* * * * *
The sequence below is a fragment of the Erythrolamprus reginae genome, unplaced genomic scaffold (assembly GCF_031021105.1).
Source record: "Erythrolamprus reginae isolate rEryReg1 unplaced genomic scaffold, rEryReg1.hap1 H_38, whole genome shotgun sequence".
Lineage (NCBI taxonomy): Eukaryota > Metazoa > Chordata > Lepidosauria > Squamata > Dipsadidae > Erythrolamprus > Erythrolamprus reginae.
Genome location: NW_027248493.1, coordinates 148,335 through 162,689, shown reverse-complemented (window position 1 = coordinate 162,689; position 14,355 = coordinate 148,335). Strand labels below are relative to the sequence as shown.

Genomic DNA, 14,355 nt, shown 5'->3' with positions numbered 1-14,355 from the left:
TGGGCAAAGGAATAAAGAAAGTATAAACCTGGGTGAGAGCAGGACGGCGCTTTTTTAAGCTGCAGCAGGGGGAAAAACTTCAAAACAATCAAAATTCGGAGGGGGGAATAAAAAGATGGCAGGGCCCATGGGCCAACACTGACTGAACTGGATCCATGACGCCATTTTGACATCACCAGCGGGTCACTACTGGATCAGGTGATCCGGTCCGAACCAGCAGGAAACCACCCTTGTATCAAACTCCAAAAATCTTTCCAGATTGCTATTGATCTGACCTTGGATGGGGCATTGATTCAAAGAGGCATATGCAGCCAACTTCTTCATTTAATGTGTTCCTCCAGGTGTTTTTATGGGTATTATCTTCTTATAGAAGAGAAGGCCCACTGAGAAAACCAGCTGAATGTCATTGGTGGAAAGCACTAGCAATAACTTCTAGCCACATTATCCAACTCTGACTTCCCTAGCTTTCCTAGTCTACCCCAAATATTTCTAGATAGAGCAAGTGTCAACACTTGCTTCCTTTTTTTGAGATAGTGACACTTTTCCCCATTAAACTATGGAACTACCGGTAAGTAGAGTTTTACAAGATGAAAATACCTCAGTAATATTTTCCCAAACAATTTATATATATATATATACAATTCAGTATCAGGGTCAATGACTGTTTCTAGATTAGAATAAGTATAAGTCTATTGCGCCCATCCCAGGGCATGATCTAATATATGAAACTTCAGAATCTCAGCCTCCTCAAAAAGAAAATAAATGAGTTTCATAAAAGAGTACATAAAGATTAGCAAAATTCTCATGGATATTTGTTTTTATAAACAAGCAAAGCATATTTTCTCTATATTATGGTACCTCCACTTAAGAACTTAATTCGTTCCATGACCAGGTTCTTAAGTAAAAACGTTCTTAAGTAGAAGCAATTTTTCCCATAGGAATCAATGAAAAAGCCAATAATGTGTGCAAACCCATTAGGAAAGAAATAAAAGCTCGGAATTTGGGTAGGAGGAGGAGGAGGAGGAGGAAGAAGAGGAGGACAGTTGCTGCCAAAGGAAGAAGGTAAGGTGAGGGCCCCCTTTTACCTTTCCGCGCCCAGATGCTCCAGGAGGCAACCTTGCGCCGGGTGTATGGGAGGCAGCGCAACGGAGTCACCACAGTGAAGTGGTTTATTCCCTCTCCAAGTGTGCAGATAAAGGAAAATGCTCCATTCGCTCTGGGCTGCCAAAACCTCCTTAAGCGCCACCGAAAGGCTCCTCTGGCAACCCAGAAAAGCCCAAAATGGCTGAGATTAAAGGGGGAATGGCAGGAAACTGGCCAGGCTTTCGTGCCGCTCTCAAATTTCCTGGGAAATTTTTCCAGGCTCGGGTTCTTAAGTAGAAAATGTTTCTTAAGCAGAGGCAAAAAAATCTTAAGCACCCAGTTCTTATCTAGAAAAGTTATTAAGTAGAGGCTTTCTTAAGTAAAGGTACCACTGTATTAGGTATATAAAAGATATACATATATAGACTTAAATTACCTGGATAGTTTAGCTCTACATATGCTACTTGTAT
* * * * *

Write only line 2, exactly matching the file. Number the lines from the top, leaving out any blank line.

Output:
Source record: "Erythrolamprus reginae isolate rEryReg1 unplaced genomic scaffold, rEryReg1.hap1 H_38, whole genome shotgun sequence".